Janicza Bravo Makes Uncompromising Films Like “Lemon” Because She Can, Dammit

“Lemon” is an uncomfortable comedy, but it’s exactly the one Bravo wanted to make. All it took was five years and eight short films to be able to make it.

Janicza Bravo Makes Uncompromising Films Like “Lemon” Because She Can, Dammit
Brett Gelman and Michael Cera in Lemon, 2017. [Photo: courtesy of Magnolia Pictures]

Lemon is not an easy watch. Janicza Bravo wanted it that way, though.


“I don’t know that people offhand think they want to feel bad for this length of time,” the filmmaker says of her feature debut. “I think when you go to see comedy you want to feel okay. And this is a comedy that doesn’t necessarily make you feel okay.”

Behind the scenes: Director Janicza Bravo on the set of Lemon [Photo: courtesy of Magnolia Pictures]
Lemon, indeed, may not make viewers feel okay, but it will make them feel something.

Bravo’s film is, at times, hostile and abrasive. The director’s real-life husband, Brett Gelman, who also co-wrote the screenplay with her, stars as Isaac, a ne’er-do-well acting teacher whose awkwardness borders on sociopathy–and sometimes crosses right over. Lemon has a very specific rhythm, with extended takes, scenes that cut off in mid-sentence, and one unexpected, unforgettable singalong. Although not very much happens plot-wise, by the end, viewers will have gotten to know Isaac all too well. The film may take place in an absurdist, heightened world–“hyperlife,” Bravo calls it–but the feelings it contains, and evokes, are deeply recognizable, albeit blown up to extraordinary breadth–hence the discomfort.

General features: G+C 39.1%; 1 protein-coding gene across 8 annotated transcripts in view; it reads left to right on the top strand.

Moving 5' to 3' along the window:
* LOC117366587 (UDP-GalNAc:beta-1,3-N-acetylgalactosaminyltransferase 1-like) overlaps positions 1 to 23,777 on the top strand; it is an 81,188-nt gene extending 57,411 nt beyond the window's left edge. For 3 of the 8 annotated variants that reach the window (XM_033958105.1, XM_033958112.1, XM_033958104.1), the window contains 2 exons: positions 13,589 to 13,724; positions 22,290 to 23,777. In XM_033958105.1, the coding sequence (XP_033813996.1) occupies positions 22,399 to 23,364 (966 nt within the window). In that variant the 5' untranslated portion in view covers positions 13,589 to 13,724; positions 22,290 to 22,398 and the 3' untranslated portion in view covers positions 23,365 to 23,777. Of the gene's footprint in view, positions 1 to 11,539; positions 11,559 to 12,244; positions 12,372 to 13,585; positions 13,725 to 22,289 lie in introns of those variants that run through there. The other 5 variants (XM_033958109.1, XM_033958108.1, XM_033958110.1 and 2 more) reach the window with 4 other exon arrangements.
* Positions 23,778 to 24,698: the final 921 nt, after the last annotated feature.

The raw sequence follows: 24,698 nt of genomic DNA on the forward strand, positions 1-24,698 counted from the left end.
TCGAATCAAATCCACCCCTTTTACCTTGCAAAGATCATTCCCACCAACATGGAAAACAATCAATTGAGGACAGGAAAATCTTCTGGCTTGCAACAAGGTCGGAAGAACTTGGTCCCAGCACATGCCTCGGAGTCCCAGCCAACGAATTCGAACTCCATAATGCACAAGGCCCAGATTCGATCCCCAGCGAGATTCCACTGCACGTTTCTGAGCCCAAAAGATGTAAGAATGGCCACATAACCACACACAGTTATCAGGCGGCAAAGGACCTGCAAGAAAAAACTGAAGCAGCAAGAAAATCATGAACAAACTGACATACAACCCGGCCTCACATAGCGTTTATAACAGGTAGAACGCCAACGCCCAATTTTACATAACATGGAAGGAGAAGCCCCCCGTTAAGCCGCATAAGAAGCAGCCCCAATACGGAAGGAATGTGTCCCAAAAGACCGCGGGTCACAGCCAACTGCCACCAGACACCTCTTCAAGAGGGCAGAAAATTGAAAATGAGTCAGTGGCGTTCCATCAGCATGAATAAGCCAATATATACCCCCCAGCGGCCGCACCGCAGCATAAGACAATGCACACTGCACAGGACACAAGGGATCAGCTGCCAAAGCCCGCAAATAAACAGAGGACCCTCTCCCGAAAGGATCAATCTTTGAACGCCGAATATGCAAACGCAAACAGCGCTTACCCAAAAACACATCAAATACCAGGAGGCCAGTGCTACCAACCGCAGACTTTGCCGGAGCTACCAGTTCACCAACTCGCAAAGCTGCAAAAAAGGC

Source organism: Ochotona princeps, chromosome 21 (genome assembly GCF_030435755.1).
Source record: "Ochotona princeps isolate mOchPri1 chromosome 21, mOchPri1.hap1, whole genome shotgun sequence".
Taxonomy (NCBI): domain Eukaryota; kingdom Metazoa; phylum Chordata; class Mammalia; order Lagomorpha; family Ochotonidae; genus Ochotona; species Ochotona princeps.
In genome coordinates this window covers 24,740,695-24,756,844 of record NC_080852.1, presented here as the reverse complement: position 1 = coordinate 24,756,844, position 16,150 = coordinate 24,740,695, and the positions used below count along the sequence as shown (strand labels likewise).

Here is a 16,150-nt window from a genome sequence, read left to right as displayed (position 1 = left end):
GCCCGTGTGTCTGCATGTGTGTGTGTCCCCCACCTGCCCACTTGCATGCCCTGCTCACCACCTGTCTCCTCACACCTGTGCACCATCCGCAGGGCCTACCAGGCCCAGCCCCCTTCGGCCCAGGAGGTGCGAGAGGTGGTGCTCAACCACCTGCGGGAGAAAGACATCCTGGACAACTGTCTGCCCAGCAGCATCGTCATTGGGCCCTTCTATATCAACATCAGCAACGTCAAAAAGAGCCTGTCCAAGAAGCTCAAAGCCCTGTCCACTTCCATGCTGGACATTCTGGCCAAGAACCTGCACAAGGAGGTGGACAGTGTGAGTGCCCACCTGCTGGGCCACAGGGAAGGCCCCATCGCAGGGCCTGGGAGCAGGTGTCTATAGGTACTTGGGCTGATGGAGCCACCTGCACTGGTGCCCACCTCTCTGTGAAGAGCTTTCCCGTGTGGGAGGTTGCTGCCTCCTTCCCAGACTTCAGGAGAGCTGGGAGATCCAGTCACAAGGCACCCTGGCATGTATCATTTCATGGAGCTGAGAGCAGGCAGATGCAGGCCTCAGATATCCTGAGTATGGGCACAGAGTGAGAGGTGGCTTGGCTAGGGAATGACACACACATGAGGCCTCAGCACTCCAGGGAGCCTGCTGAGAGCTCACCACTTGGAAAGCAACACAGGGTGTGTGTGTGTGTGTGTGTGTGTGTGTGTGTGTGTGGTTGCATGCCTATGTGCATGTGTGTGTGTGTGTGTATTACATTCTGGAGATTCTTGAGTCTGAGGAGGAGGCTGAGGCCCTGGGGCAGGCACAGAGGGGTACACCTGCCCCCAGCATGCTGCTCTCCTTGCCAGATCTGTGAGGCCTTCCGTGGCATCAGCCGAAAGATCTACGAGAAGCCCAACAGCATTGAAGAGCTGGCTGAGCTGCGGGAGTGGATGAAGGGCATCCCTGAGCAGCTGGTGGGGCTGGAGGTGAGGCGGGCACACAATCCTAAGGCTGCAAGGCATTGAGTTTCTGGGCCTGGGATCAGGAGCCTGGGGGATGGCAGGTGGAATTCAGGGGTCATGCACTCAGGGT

If the film is, at times, difficult to watch, it was not easy to make either. Lemon may be exactly the film Bravo wanted, but in order to make it that way, she first had to earn it.

Bravo spent the beginning of her career working as a theater director and costume designer, worried that nothing she made would ever rival her senior thesis: an epic 3.5-hour rendition of the play Dangerous Liaisons.

“I think the thing I liked about it was I felt totally unafraid,” she says of that project. “I had room to try every idea that I had, and in the end, there are things I would change about it. But it’s exactly how I felt at that moment, and it was incredibly raw.”


As she made her way through the world, Bravo began to run in circles with more people involved in film, and became interested in entering that space. She thought it would be fun to make movies that felt like plays: confrontational, immediate, dangerous. As much as she was interested in switching mediums, however, she was intimidated by the gatekeepers.

“I knew a lot of filmmakers and they were all assholes,” she says. “When I talked about working in film, I didn’t feel like I was being invited.”

Despite the discouragement, she decided to make her first short film, Eat, in 2011. It would be an exercise to see whether she could execute her vision, and what it would feel like if she did. Eat establishes a sensibility, rather than a fully formed aesthetic, but it’s more than a hint of Bravo’s promise. Watching it now, you can see the throughline to Lemon–several elements already in place, others gestating. In a sign of things to come, Gelman plays a reclusive schlub, devoid of social graces.

Much to Bravo’s surprise, Eat was accepted into the Sundance Film Festival. When it screened there, the reception was so warm that Bravo was instantly disabused of the notion that Dangerous Liaisons would be her creative peak.


“The thing I got at Sundance was the hit–what I’ve heard people describe with their first hit of heroin or crack,” she says. “It felt so good that I wanted to repeat that.”

The budding filmmaker was suddenly addicted. She also had a modest amount of clout. People were willing to give her money to make short films, essentially bankrolling her through trial-by-fire film school. The more shorts she made, the more comfortable she became and the more she understands cinematic language. Several of these films starred Gelman, who seems to specialize in playing people who are tough to be around.

Considering how much of Bravo’s work her husband appears in, it occurred to me that he may, in fact, be her muse.